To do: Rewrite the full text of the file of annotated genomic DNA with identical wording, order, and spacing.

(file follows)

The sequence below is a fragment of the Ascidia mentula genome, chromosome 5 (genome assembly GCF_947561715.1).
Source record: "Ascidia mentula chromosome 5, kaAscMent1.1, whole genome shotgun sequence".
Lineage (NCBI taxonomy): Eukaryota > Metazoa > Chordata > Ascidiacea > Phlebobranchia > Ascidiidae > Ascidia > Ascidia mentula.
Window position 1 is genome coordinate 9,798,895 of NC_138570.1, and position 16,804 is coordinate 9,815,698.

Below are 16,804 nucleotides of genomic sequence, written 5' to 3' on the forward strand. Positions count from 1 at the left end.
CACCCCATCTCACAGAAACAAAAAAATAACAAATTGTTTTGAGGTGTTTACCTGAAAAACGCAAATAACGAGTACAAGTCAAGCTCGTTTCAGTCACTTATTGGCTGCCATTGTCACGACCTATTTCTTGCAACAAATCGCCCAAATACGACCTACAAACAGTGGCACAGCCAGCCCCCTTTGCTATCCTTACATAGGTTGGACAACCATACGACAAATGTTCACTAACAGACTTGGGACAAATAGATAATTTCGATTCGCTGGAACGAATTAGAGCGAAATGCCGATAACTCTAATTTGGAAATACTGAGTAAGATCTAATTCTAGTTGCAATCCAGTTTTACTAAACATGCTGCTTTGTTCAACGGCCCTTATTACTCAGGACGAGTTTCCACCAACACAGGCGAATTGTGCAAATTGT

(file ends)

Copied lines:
The sequence below is a fragment of the Ascidia mentula genome, chromosome 5 (genome assembly GCF_947561715.1).
Source record: "Ascidia mentula chromosome 5, kaAscMent1.1, whole genome shotgun sequence".
Lineage (NCBI taxonomy): Eukaryota > Metazoa > Chordata > Ascidiacea > Phlebobranchia > Ascidiidae > Ascidia > Ascidia mentula.
Window position 1 is genome coordinate 9,798,895 of NC_138570.1, and position 16,804 is coordinate 9,815,698.

Below are 16,804 nucleotides of genomic sequence, written 5' to 3' on the forward strand. Positions count from 1 at the left end.
CACCCCATCTCACAGAAACAAAAAAATAACAAATTGTTTTGAGGTGTTTACCTGAAAAACGCAAATAACGAGTACAAGTCAAGCTCGTTTCAGTCACTTATTGGCTGCCATTGTCACGACCTATTTCTTGCAACAAATCGCCCAAATACGACCTACAAACAGTGGCACAGCCAGCCCCCTTTGCTATCCTTACATAGGTTGGACAACCATACGACAAATGTTCACTAACAGACTTGGGACAAATAGATAATTTCGATTCGCTGGAACGAATTAGAGCGAAATGCCGATAACTCTAATTTGGAAATACTGAGTAAGATCTAATTCTAGTTGCAATCCAGTTTTACTAAACATGCTGCTTTGTTCAACGGCCCTTATTACTCAGGACGAGTTTCCACCAACACAGGCGAATTGTGCAAATTGT